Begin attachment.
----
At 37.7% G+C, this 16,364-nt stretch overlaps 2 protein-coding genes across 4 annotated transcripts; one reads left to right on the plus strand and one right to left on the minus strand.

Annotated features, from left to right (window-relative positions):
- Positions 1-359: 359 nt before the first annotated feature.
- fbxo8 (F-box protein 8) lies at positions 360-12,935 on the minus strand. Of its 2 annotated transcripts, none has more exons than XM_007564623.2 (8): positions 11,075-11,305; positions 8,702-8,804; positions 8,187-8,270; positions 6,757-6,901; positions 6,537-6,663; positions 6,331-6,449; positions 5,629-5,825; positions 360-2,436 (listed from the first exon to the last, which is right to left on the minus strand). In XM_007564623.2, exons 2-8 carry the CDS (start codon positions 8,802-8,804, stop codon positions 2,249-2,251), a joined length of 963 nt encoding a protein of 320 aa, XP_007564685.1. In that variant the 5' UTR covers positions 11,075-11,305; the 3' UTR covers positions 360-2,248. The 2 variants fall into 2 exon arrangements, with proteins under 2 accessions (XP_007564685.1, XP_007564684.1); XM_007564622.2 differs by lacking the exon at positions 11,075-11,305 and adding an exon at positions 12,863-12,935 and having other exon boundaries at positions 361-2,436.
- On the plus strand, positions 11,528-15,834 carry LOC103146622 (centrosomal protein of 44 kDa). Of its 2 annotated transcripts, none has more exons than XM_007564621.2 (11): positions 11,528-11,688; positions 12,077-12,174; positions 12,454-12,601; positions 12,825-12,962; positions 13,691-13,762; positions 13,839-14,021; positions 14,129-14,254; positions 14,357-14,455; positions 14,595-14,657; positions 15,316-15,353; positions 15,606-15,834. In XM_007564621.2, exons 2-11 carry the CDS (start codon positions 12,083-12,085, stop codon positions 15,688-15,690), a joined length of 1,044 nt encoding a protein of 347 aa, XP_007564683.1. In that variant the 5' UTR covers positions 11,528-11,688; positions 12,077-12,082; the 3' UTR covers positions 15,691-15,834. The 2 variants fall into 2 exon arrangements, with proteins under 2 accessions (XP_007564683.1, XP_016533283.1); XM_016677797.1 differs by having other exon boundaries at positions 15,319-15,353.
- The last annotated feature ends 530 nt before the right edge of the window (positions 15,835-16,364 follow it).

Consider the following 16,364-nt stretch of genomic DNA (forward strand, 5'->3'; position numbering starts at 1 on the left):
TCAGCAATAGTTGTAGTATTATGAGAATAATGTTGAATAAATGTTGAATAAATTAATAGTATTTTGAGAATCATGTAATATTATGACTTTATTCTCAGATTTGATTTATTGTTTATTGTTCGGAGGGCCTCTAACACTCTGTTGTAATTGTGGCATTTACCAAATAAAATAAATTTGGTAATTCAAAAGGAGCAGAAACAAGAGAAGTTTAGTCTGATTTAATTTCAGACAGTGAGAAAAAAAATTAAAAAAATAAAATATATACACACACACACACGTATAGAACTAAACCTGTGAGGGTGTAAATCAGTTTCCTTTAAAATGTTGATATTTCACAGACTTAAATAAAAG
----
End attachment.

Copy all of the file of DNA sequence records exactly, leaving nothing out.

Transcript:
At 37.7% G+C, this 16,364-nt stretch overlaps 2 protein-coding genes across 4 annotated transcripts; one reads left to right on the plus strand and one right to left on the minus strand.

Annotated features, from left to right (window-relative positions):
- Positions 1-359: 359 nt before the first annotated feature.
- fbxo8 (F-box protein 8) lies at positions 360-12,935 on the minus strand. Of its 2 annotated transcripts, none has more exons than XM_007564623.2 (8): positions 11,075-11,305; positions 8,702-8,804; positions 8,187-8,270; positions 6,757-6,901; positions 6,537-6,663; positions 6,331-6,449; positions 5,629-5,825; positions 360-2,436 (listed from the first exon to the last, which is right to left on the minus strand). In XM_007564623.2, exons 2-8 carry the CDS (start codon positions 8,802-8,804, stop codon positions 2,249-2,251), a joined length of 963 nt encoding a protein of 320 aa, XP_007564685.1. In that variant the 5' UTR covers positions 11,075-11,305; the 3' UTR covers positions 360-2,248. The 2 variants fall into 2 exon arrangements, with proteins under 2 accessions (XP_007564685.1, XP_007564684.1); XM_007564622.2 differs by lacking the exon at positions 11,075-11,305 and adding an exon at positions 12,863-12,935 and having other exon boundaries at positions 361-2,436.
- On the plus strand, positions 11,528-15,834 carry LOC103146622 (centrosomal protein of 44 kDa). Of its 2 annotated transcripts, none has more exons than XM_007564621.2 (11): positions 11,528-11,688; positions 12,077-12,174; positions 12,454-12,601; positions 12,825-12,962; positions 13,691-13,762; positions 13,839-14,021; positions 14,129-14,254; positions 14,357-14,455; positions 14,595-14,657; positions 15,316-15,353; positions 15,606-15,834. In XM_007564621.2, exons 2-11 carry the CDS (start codon positions 12,083-12,085, stop codon positions 15,688-15,690), a joined length of 1,044 nt encoding a protein of 347 aa, XP_007564683.1. In that variant the 5' UTR covers positions 11,528-11,688; positions 12,077-12,082; the 3' UTR covers positions 15,691-15,834. The 2 variants fall into 2 exon arrangements, with proteins under 2 accessions (XP_007564683.1, XP_016533283.1); XM_016677797.1 differs by having other exon boundaries at positions 15,319-15,353.
- The last annotated feature ends 530 nt before the right edge of the window (positions 15,835-16,364 follow it).

Consider the following 16,364-nt stretch of genomic DNA (forward strand, 5'->3'; position numbering starts at 1 on the left):
TCAGCAATAGTTGTAGTATTATGAGAATAATGTTGAATAAATGTTGAATAAATTAATAGTATTTTGAGAATCATGTAATATTATGACTTTATTCTCAGATTTGATTTATTGTTTATTGTTCGGAGGGCCTCTAACACTCTGTTGTAATTGTGGCATTTACCAAATAAAATAAATTTGGTAATTCAAAAGGAGCAGAAACAAGAGAAGTTTAGTCTGATTTAATTTCAGACAGTGAGAAAAAAAATTAAAAAAATAAAATATATACACACACACACACGTATAGAACTAAACCTGTGAGGGTGTAAATCAGTTTCCTTTAAAATGTTGATATTTCACAGACTTAAATAAAAG